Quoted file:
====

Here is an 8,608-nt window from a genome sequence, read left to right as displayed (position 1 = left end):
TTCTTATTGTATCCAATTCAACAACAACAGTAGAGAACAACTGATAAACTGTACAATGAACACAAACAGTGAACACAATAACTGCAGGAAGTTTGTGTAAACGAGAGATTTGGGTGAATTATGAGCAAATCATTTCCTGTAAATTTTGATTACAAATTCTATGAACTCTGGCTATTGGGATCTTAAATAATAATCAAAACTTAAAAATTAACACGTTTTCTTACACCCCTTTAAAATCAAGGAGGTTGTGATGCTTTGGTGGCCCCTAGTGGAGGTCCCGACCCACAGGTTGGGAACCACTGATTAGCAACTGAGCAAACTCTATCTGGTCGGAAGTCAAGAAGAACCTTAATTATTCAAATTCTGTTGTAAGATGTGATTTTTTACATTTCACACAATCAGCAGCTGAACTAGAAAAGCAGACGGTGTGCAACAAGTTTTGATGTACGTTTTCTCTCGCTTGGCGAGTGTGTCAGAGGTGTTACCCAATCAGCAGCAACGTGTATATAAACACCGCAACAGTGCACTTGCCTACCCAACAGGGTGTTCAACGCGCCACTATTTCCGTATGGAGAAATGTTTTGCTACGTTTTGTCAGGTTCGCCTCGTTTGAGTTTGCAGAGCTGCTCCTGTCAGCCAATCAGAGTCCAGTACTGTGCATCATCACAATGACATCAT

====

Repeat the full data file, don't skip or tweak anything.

Here is an 8,608-nt window from a genome sequence, read left to right as displayed (position 1 = left end):
TTCTTATTGTATCCAATTCAACAACAACAGTAGAGAACAACTGATAAACTGTACAATGAACACAAACAGTGAACACAATAACTGCAGGAAGTTTGTGTAAACGAGAGATTTGGGTGAATTATGAGCAAATCATTTCCTGTAAATTTTGATTACAAATTCTATGAACTCTGGCTATTGGGATCTTAAATAATAATCAAAACTTAAAAATTAACACGTTTTCTTACACCCCTTTAAAATCAAGGAGGTTGTGATGCTTTGGTGGCCCCTAGTGGAGGTCCCGACCCACAGGTTGGGAACCACTGATTAGCAACTGAGCAAACTCTATCTGGTCGGAAGTCAAGAAGAACCTTAATTATTCAAATTCTGTTGTAAGATGTGATTTTTTACATTTCACACAATCAGCAGCTGAACTAGAAAAGCAGACGGTGTGCAACAAGTTTTGATGTACGTTTTCTCTCGCTTGGCGAGTGTGTCAGAGGTGTTACCCAATCAGCAGCAACGTGTATATAAACACCGCAACAGTGCACTTGCCTACCCAACAGGGTGTTCAACGCGCCACTATTTCCGTATGGAGAAATGTTTTGCTACGTTTTGTCAGGTTCGCCTCGTTTGAGTTTGCAGAGCTGCTCCTGTCAGCCAATCAGAGTCCAGTACTGTGCATCATCACAATGACATCAT